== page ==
Number 278, July 8, 1996 by Phillip F. Schewe and Ben Stein|
EXTREMELY HIGH ENERGY COSMIC RAYS show a slight preference as to their
directionality. With no accelerators to boost particles above the trillion-electron-volt
(TeV) range, scientists look to cosmic rays for supplying not only the
highest particle energies but also hints about what must be a tremendous
energy machine at work in our galaxy or beyond. This is especially true
of cosmic rays with EeV (10**18 eV) energies. A new study of 36 cosmic-ray
events recorded with the Akeno Giant Air Shower Array (AGASA) in Japan
shows that mostly they are distributed uniformly across the sky. A notable
departure from this general pattern consists of three pairs of events whose
directions of arrival are quite close, less than 2.5 degrees. And of these,
two pairs are located within 2 degrees of the supergalactic plane, defined
roughly by the agglomeration of bright nearby galaxies in the northern
hemisphere. The Akeno scientists (Motohiko Nagano, email@example.com)
suggest that most likely some kind of celestial accelerator lies in the
direction of the collimated pairs. (N. Hayashida et al., Physical Review
Letters, 5 August 1996.)
MINIMAL ENERGY REQUIREMENTS IN COMMUNICATIONS. In 1948, information-theory
pioneer Claude Shannon showed that sending messages through conventional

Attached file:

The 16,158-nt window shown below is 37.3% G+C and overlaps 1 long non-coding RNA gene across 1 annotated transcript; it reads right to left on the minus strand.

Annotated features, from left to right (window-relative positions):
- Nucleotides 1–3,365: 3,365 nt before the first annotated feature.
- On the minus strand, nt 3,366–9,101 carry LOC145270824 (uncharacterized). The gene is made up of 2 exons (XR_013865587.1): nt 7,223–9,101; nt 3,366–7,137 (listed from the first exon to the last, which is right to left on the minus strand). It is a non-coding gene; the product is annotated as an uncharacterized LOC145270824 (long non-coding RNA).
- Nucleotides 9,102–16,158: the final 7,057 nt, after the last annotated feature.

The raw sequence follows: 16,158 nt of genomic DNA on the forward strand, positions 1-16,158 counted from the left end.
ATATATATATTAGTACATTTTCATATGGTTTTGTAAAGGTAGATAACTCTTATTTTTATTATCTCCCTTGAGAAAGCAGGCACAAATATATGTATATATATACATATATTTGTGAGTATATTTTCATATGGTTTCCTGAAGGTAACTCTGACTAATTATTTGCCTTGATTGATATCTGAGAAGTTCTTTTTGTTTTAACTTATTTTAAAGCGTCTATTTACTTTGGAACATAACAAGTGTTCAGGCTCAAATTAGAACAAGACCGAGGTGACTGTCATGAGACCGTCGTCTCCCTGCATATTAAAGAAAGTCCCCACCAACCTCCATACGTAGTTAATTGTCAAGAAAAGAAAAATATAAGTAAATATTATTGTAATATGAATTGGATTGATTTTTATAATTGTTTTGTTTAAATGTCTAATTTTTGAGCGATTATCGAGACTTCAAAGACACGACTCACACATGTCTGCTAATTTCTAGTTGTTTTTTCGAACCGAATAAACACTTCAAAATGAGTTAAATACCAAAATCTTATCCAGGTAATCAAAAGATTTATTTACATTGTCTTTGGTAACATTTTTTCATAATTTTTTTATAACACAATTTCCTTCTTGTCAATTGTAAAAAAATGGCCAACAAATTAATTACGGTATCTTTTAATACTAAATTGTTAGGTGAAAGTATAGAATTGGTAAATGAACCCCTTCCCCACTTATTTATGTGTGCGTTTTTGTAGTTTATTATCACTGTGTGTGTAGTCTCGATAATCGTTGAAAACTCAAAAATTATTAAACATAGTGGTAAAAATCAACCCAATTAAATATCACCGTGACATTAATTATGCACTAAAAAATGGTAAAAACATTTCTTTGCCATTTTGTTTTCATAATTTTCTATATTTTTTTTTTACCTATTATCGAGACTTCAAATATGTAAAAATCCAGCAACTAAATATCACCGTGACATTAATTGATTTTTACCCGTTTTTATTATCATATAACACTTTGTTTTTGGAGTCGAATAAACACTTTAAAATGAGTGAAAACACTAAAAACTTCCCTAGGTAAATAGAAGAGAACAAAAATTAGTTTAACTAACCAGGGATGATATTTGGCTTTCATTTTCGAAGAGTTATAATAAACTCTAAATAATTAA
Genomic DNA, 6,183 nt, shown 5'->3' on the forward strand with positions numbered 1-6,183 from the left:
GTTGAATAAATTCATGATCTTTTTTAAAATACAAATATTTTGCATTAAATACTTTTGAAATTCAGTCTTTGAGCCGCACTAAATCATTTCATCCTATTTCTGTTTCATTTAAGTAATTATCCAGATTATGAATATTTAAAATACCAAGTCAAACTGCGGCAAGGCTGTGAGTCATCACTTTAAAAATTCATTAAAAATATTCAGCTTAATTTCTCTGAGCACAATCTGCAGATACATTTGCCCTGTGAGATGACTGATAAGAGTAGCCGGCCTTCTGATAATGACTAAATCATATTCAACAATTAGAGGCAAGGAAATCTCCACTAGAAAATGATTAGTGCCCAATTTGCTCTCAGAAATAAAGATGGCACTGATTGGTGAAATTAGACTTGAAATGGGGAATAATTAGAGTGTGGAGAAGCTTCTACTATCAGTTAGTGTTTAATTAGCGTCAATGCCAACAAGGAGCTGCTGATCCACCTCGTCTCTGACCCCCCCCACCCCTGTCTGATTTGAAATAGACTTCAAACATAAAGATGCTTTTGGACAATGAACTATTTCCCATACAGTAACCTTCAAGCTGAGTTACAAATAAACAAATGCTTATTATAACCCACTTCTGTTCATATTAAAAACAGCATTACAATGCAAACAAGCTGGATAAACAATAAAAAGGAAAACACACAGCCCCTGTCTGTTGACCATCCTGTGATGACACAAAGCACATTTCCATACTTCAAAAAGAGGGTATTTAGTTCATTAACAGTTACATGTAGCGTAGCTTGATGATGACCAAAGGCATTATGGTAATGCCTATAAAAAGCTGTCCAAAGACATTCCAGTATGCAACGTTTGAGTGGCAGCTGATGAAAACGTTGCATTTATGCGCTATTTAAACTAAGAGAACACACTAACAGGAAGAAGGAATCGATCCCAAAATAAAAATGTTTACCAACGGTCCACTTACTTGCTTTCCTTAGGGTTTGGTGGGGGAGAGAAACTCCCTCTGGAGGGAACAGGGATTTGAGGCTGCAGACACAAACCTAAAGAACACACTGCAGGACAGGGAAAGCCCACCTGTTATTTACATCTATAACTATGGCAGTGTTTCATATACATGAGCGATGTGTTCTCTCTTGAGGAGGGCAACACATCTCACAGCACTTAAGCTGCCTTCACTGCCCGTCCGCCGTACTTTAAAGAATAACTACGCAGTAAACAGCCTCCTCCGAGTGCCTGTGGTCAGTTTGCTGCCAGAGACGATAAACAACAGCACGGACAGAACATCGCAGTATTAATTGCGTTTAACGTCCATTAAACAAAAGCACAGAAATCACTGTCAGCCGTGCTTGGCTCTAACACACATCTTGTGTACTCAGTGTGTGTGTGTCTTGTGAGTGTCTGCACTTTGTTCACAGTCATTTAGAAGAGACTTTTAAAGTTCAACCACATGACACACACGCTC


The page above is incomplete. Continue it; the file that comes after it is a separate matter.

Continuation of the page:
systems (such as the movement of electrons down a copper wire) without
errors requires adding enough energy to the signal to make it roughly as
strong as the amount of noise present. This may be true for most communications
channels but not for all, IBM physicist Rolf Landauer (914-945-2811) says.
He points out that some communication mechanisms could be more robust in
weathering a noisy environment. For example, a "bistable" system,
such as an ammonia (NH3) molecule in which the nitrogen molecule can pop
out of the plane in one direction or the other (representing, say, a 0
or a 1 binary bit), is resistant to noise. Landauer argues that if, furthermore,
the system carefully avoids throwing out any data, by "recycling"
bits, it might be possible to transmit data with no energy loss at all.
Landauer's argument builds on his own work in the 1960s and that of IBM
physicist Charles Bennett who previously suggested that under certain conditions
the computation process itself can proceed without energy dissipation.
(As circuits shrink and speeds increase, the flow of energy and especially
the dissipation of heat will someday become important factors in the design
of new computers.) Although Landauer admits that implementing his proposed
scheme may be impractical, his argument is intended to show that no fundamental
limits of minimum energy expenditure for communication necessarily exist.
(Rolf Landauer, Science, 28 June 1996.)
THE ELECTRICAL RESISTANCE OF A SINGLE XENON ATOM has been measured.
One normally thinks of resistance as the characteristic of a huge number
of atoms (in a wire). But by attaching one or two xenon atoms to the tip
of a scanning tunneling microscope above a nickel surface, physicists at
IBM have shown how conductivity can depend on the quantum state of individual
atoms. The resistance of a one-atom "wire" was measured to be
10**5 ohms while that for two xenon atoms was 10**7 ohms. (Ali Yazdani,
D.M. Eigler, and N.D. Lang, Science, 28 June 1996.)